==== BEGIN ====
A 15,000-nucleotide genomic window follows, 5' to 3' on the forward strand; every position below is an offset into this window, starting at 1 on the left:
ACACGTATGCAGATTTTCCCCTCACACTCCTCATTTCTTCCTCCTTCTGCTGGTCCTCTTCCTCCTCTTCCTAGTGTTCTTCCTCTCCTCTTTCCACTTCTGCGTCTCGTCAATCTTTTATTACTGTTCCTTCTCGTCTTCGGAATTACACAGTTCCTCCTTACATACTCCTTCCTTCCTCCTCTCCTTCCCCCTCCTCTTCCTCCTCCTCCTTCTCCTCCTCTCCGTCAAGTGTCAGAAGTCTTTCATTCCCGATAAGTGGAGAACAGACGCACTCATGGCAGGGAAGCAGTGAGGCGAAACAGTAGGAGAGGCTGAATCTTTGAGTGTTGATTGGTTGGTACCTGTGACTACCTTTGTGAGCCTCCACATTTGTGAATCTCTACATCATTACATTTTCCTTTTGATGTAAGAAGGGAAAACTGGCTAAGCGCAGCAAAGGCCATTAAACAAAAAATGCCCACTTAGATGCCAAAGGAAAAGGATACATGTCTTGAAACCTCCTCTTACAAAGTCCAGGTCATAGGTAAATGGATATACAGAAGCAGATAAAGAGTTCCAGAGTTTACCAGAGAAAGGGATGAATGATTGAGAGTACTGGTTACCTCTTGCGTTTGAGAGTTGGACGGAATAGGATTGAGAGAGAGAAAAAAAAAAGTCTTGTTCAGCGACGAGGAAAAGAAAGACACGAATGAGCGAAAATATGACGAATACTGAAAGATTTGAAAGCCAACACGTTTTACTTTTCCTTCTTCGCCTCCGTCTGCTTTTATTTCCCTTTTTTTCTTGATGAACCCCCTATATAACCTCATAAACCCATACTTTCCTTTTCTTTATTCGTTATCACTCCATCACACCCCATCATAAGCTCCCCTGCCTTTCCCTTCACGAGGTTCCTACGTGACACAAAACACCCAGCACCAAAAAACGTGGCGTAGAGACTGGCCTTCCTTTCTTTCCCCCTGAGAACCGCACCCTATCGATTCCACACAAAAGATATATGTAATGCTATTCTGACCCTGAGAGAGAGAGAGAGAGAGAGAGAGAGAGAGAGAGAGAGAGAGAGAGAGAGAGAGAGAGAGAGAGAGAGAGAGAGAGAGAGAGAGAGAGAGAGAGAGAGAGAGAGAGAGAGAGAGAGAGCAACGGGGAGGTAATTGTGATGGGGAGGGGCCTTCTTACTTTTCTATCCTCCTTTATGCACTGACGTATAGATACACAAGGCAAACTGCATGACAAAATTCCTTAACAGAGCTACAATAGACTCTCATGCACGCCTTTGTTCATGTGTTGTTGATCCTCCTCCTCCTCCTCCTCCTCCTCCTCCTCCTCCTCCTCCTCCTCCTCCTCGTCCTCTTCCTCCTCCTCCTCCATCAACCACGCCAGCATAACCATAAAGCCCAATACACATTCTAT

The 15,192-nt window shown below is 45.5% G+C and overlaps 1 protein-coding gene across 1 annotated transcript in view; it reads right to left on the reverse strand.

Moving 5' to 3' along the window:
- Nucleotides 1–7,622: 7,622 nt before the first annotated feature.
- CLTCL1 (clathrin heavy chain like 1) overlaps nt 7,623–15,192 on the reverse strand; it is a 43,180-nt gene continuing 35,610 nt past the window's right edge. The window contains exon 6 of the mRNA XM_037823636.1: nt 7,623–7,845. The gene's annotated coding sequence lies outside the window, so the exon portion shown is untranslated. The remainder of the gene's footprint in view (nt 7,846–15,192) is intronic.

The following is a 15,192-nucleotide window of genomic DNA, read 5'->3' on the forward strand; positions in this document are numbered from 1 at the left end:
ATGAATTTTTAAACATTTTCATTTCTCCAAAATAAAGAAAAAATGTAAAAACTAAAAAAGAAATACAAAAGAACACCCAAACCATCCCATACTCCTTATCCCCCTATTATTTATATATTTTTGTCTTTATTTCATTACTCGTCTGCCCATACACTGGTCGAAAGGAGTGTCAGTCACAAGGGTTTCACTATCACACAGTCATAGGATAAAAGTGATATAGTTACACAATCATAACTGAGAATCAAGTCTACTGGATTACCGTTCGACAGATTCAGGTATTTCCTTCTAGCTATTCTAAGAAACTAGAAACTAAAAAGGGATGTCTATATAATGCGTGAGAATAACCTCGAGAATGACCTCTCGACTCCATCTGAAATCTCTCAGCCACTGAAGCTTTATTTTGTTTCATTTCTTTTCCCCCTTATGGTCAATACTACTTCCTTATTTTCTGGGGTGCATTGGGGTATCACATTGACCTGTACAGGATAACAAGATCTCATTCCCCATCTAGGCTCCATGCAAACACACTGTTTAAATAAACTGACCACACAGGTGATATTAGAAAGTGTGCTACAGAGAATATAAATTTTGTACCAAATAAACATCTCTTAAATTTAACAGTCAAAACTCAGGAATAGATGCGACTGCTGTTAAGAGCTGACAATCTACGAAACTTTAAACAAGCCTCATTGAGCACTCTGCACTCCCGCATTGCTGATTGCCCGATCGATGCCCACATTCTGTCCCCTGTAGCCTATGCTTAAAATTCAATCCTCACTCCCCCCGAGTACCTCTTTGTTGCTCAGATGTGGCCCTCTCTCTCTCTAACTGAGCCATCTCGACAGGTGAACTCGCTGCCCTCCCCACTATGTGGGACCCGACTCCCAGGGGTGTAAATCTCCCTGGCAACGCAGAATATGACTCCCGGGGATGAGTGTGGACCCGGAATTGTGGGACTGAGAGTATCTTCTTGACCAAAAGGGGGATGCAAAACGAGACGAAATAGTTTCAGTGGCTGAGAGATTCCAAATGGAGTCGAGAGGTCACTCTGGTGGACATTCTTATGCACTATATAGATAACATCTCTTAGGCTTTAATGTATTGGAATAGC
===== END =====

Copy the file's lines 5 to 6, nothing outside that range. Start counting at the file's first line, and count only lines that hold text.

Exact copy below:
- Nucleotides 1–7,622: 7,622 nt before the first annotated feature.
- CLTCL1 (clathrin heavy chain like 1) overlaps nt 7,623–15,192 on the reverse strand; it is a 43,180-nt gene continuing 35,610 nt past the window's right edge. The window contains exon 6 of the mRNA XM_037823636.1: nt 7,623–7,845. The gene's annotated coding sequence lies outside the window, so the exon portion shown is untranslated. The remainder of the gene's footprint in view (nt 7,846–15,192) is intronic.